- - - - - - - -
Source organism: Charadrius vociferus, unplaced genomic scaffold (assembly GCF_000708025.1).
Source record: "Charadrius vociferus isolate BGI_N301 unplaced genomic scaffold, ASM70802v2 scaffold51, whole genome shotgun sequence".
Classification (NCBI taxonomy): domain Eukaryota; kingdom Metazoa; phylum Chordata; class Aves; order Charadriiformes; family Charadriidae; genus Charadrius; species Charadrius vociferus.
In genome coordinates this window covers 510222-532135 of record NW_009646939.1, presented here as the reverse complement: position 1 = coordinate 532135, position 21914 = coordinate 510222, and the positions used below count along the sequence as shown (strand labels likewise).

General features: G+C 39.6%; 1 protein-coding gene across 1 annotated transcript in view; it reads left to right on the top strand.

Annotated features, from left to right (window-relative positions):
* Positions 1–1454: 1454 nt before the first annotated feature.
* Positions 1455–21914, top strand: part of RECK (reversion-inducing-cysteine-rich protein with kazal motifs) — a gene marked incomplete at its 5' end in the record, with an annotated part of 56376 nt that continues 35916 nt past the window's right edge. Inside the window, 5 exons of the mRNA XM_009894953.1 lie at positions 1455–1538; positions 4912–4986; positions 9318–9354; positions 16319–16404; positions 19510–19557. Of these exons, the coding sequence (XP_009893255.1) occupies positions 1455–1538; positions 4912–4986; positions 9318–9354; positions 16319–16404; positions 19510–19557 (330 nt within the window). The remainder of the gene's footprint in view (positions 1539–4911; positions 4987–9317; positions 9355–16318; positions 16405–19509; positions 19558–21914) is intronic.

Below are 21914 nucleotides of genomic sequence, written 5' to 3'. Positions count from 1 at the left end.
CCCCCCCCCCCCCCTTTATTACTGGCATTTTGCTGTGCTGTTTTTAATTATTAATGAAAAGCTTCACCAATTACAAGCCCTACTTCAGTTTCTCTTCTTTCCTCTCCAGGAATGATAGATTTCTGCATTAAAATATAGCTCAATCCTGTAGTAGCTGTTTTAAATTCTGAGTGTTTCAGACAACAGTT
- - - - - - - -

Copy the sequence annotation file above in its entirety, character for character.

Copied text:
Source organism: Charadrius vociferus, unplaced genomic scaffold (assembly GCF_000708025.1).
Source record: "Charadrius vociferus isolate BGI_N301 unplaced genomic scaffold, ASM70802v2 scaffold51, whole genome shotgun sequence".
Classification (NCBI taxonomy): domain Eukaryota; kingdom Metazoa; phylum Chordata; class Aves; order Charadriiformes; family Charadriidae; genus Charadrius; species Charadrius vociferus.
In genome coordinates this window covers 510222-532135 of record NW_009646939.1, presented here as the reverse complement: position 1 = coordinate 532135, position 21914 = coordinate 510222, and the positions used below count along the sequence as shown (strand labels likewise).

General features: G+C 39.6%; 1 protein-coding gene across 1 annotated transcript in view; it reads left to right on the top strand.

Annotated features, from left to right (window-relative positions):
* Positions 1–1454: 1454 nt before the first annotated feature.
* Positions 1455–21914, top strand: part of RECK (reversion-inducing-cysteine-rich protein with kazal motifs) — a gene marked incomplete at its 5' end in the record, with an annotated part of 56376 nt that continues 35916 nt past the window's right edge. Inside the window, 5 exons of the mRNA XM_009894953.1 lie at positions 1455–1538; positions 4912–4986; positions 9318–9354; positions 16319–16404; positions 19510–19557. Of these exons, the coding sequence (XP_009893255.1) occupies positions 1455–1538; positions 4912–4986; positions 9318–9354; positions 16319–16404; positions 19510–19557 (330 nt within the window). The remainder of the gene's footprint in view (positions 1539–4911; positions 4987–9317; positions 9355–16318; positions 16405–19509; positions 19558–21914) is intronic.

Below are 21914 nucleotides of genomic sequence, written 5' to 3'. Positions count from 1 at the left end.
CCCCCCCCCCCCCCTTTATTACTGGCATTTTGCTGTGCTGTTTTTAATTATTAATGAAAAGCTTCACCAATTACAAGCCCTACTTCAGTTTCTCTTCTTTCCTCTCCAGGAATGATAGATTTCTGCATTAAAATATAGCTCAATCCTGTAGTAGCTGTTTTAAATTCTGAGTGTTTCAGACAACAGTT